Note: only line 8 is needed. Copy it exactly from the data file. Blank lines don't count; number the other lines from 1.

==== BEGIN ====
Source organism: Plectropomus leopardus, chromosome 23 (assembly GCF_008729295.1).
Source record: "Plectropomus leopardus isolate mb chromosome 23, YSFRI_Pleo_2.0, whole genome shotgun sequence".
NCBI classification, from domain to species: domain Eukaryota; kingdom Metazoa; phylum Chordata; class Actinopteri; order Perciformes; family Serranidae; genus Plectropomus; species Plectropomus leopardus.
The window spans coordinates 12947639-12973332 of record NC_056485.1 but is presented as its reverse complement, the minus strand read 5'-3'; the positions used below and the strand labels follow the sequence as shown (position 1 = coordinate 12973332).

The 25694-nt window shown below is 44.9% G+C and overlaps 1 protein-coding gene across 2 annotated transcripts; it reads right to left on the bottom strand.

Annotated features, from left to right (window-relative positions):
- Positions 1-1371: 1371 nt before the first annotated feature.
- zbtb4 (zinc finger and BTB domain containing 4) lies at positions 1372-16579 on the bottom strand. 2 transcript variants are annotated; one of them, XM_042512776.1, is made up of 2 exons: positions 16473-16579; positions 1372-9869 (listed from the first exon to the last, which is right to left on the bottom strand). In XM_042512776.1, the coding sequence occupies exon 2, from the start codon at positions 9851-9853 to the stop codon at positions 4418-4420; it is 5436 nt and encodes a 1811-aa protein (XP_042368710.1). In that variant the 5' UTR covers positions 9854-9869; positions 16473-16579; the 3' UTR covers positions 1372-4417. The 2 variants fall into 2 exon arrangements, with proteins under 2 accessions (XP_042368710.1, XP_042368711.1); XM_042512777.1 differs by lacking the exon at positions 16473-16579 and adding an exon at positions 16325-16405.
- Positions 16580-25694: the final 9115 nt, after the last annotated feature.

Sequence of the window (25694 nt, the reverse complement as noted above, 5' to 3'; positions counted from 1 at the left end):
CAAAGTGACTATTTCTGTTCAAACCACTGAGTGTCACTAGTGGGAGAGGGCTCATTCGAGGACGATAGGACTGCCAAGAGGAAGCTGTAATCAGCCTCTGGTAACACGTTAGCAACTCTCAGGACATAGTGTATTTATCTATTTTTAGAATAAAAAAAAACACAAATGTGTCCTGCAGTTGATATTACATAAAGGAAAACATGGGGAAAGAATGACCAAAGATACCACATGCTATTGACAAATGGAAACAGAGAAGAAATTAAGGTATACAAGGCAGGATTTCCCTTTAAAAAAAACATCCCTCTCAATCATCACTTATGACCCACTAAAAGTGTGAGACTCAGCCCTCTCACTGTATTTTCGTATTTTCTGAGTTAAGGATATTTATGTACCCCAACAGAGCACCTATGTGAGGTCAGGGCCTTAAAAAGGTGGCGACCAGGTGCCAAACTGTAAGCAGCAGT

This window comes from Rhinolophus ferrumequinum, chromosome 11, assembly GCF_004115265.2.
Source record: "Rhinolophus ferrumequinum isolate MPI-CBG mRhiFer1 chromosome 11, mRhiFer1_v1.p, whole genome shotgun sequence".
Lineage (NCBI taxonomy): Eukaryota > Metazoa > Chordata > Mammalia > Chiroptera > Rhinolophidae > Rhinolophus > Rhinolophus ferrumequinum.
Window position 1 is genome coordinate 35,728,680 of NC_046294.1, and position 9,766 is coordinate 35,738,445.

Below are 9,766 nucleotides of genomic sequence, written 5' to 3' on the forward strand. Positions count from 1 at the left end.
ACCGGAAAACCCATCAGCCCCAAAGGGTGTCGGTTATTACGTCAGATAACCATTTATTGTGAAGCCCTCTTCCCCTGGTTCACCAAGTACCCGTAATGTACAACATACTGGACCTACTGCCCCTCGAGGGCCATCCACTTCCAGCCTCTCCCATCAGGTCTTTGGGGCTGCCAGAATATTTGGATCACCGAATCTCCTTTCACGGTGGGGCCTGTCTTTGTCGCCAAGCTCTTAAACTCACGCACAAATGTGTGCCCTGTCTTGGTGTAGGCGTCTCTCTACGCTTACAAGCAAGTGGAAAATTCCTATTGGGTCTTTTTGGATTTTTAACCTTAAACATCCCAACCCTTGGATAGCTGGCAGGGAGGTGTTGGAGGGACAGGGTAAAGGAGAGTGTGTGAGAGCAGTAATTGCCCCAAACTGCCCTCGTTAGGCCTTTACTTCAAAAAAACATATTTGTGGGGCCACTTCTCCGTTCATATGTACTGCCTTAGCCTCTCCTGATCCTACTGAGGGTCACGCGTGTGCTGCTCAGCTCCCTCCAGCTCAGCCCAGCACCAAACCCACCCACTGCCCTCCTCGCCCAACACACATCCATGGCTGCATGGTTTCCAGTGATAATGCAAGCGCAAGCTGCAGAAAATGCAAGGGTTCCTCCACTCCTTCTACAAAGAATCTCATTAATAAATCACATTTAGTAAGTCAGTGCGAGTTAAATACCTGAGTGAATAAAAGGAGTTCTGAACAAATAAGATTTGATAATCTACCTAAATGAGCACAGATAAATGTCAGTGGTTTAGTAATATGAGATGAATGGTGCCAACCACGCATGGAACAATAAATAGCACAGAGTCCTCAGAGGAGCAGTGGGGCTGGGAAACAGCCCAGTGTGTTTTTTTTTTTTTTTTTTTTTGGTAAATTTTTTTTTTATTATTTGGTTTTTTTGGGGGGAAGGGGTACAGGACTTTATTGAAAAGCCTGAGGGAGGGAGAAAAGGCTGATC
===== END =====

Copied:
- zbtb4 (zinc finger and BTB domain containing 4) lies at positions 1372-16579 on the bottom strand. 2 transcript variants are annotated; one of them, XM_042512776.1, is made up of 2 exons: positions 16473-16579; positions 1372-9869 (listed from the first exon to the last, which is right to left on the bottom strand). In XM_042512776.1, the coding sequence occupies exon 2, from the start codon at positions 9851-9853 to the stop codon at positions 4418-4420; it is 5436 nt and encodes a 1811-aa protein (XP_042368710.1). In that variant the 5' UTR covers positions 9854-9869; positions 16473-16579; the 3' UTR covers positions 1372-4417. The 2 variants fall into 2 exon arrangements, with proteins under 2 accessions (XP_042368710.1, XP_042368711.1); XM_042512777.1 differs by lacking the exon at positions 16473-16579 and adding an exon at positions 16325-16405.